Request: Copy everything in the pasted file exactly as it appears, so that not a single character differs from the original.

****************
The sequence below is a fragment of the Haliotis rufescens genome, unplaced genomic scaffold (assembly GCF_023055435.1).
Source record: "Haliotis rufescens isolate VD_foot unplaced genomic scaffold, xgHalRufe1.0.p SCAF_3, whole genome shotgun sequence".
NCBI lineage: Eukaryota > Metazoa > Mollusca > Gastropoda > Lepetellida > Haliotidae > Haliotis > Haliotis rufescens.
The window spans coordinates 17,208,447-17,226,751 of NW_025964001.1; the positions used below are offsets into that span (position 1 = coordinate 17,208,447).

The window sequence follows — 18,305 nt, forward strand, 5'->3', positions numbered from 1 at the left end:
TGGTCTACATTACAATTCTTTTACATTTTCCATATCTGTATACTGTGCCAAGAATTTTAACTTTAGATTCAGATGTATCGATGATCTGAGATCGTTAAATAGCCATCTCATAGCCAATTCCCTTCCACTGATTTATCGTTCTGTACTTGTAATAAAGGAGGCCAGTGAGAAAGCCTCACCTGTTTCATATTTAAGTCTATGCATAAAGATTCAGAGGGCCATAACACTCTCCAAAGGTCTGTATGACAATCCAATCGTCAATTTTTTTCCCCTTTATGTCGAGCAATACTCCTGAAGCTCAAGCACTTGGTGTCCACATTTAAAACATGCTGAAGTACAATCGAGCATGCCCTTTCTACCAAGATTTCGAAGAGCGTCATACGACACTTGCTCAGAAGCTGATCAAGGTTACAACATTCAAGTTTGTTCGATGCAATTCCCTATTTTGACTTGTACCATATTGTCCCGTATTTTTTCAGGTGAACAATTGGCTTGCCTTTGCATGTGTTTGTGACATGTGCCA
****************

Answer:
The sequence below is a fragment of the Haliotis rufescens genome, unplaced genomic scaffold (assembly GCF_023055435.1).
Source record: "Haliotis rufescens isolate VD_foot unplaced genomic scaffold, xgHalRufe1.0.p SCAF_3, whole genome shotgun sequence".
NCBI lineage: Eukaryota > Metazoa > Mollusca > Gastropoda > Lepetellida > Haliotidae > Haliotis > Haliotis rufescens.
The window spans coordinates 17,208,447-17,226,751 of NW_025964001.1; the positions used below are offsets into that span (position 1 = coordinate 17,208,447).

The window sequence follows — 18,305 nt, forward strand, 5'->3', positions numbered from 1 at the left end:
TGGTCTACATTACAATTCTTTTACATTTTCCATATCTGTATACTGTGCCAAGAATTTTAACTTTAGATTCAGATGTATCGATGATCTGAGATCGTTAAATAGCCATCTCATAGCCAATTCCCTTCCACTGATTTATCGTTCTGTACTTGTAATAAAGGAGGCCAGTGAGAAAGCCTCACCTGTTTCATATTTAAGTCTATGCATAAAGATTCAGAGGGCCATAACACTCTCCAAAGGTCTGTATGACAATCCAATCGTCAATTTTTTTCCCCTTTATGTCGAGCAATACTCCTGAAGCTCAAGCACTTGGTGTCCACATTTAAAACATGCTGAAGTACAATCGAGCATGCCCTTTCTACCAAGATTTCGAAGAGCGTCATACGACACTTGCTCAGAAGCTGATCAAGGTTACAACATTCAAGTTTGTTCGATGCAATTCCCTATTTTGACTTGTACCATATTGTCCCGTATTTTTTCAGGTGAACAATTGGCTTGCCTTTGCATGTGTTTGTGACATGTGCCA